Collect for the Fourth Sunday after Trinity

O God, the protector of all that trust in thee, without whom nothing is strong, nothing is holy: increase and multiply upon us thy mercy; that, thou being our ruler and guide, we may so pass through things temporal, that we finally lose not the things eternal; grant this, O heavenly Father, for the sake of Jesus Christ thy Son our Lord, who liveth and reigneth with thee, in the unity of the Holy Spirit, ever one God, world without end. Amen.

Monday, March 19, 2018

Review(ish): "Love, Simon" and "Geography Club"

Did they remain friends when they went back to school on Monday? Or did they immediately return to their respective social circles and continue ignoring each other? … If the kids show up to school on Monday and form a new clique that breaks down social barriers and challenges conventional high school’s idea of archetypes and popularity hierarchies, that makes The Breakfast Club a piece of shit movie. … We’d lose the realism and honesty that was present throughout all of The Breakfast Club’s non-weed-related moments. … The right ending would have the kids all going back to their own cliques, because that’s how you survive high school. The criminal goes back to being high and making fun of the brain, the princess goes back to ignoring everyone, and the jock continues doing whatever popular jocks do in high school. That ending makes The Breakfast Club heartbreaking and real and kind of a perfect movie.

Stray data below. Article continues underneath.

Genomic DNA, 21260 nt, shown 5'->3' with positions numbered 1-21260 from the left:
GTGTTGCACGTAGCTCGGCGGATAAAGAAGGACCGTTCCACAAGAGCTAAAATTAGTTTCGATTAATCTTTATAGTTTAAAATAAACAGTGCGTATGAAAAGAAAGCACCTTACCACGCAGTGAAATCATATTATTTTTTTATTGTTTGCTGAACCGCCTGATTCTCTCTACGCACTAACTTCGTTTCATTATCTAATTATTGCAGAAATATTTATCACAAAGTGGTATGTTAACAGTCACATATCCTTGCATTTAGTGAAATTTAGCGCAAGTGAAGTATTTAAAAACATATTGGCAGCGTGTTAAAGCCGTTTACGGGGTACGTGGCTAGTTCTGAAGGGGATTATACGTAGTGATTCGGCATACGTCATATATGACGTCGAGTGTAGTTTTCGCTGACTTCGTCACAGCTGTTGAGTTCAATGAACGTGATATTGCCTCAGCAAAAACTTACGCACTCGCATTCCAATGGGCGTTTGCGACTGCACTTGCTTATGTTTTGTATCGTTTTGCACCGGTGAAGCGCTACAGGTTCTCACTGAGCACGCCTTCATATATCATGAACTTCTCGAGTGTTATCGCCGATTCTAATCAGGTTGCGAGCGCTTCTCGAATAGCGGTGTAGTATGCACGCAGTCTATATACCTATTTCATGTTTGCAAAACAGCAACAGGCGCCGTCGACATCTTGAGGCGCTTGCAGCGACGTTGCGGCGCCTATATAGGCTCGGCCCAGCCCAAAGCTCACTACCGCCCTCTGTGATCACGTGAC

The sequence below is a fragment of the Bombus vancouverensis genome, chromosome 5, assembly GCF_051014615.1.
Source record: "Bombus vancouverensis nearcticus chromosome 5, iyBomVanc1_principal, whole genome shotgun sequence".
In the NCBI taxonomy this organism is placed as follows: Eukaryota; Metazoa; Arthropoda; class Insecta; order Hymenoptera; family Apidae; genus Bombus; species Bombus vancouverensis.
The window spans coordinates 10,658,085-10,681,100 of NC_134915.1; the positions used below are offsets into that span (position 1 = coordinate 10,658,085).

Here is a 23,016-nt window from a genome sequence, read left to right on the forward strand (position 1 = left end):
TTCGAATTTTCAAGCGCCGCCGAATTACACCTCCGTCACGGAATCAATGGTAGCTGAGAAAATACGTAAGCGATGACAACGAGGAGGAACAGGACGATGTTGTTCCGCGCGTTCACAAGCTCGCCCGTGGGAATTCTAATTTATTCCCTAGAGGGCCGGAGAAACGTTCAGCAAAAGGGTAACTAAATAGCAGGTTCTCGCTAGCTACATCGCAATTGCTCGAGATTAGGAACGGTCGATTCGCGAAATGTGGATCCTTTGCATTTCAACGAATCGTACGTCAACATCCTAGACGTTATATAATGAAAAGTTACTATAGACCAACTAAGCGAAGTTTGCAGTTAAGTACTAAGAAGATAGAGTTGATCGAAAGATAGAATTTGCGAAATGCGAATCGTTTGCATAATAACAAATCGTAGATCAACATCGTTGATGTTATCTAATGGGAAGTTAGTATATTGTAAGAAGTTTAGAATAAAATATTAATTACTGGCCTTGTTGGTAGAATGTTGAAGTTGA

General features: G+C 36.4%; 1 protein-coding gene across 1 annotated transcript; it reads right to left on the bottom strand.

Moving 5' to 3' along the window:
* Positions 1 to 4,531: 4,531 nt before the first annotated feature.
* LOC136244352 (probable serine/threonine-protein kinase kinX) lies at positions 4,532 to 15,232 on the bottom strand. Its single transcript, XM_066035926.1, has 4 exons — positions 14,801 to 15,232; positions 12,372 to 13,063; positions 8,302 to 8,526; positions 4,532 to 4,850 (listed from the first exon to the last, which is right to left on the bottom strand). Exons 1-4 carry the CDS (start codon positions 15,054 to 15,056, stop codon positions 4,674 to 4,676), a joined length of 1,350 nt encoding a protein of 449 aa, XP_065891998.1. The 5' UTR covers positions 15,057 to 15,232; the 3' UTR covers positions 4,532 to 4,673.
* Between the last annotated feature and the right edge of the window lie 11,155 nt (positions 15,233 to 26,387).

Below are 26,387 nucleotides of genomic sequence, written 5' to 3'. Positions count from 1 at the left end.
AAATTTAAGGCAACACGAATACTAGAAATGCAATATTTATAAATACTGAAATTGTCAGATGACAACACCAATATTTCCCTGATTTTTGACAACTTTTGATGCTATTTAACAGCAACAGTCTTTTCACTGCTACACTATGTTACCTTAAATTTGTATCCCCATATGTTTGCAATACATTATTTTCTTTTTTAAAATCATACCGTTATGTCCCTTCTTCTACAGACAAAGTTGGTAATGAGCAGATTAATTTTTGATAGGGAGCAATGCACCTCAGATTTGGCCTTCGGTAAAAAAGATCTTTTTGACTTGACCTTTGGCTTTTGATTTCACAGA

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I went to see Love, Simon today. As well-made gay movies so often do, it left me feeling really jumbled up inside—caught between liking the characters, empathizing with their angst, and feeling sorry for myself about not having what they have. [1]

The premise is straightforward: the Simon of the title is seventeen, has a generally happy and normal life, and a secret: he’s gay. He has been in the closet for four years, even to his closest friends. He starts trading anonymous e-mails with another gay teen [2] at his school, known only as Blue. He becomes more and more taken with Blue and desperate to find out who he is; but Simon is also still attempting to maintain his passing status, afraid of the social fallout of making his sexuality public. Then an acquaintance, Martin, finds out, and decides to try and blackmail Simon in exchange for a chance with Abby, a friend of his.


The blackmail works, and Simon makes hay of the relationships of his friend group, trying to keep Abby available for Martin by redirecting another friend toward a different girl—who, unbeknownst to Simon, is in fact in love with him. When Abby turns Martin down after a very public, very dramatic declaration of love, he spitefully publishes proof of Simon’s homosexuality. Simon’s friends, on finding out about his lies and manipulation, desert him, and Blue, frightened by the sudden publicity, cuts off all contact with Simon. After a homophobic prank, however, Simon’s friends gradually decide to forgive him, and even Martin feels guilty and tries (with limited success) to make some amends. Finally, Simon finds the strength to accept the ways his life has changed, and sends the anonymous Blue a public invitation to meet him—which is, at the last moment, accepted.

It’s finely acted if formulaic. Nick Robinson (the lead) and Katherine Langford (of Thirteen Reasons Why fame) do particularly well, as do Tony Hale and Josh Duhamel. What I found interesting, though, was comparing and contrasting Love, Simon with a highly similar film that came out five years ago: Geography Club.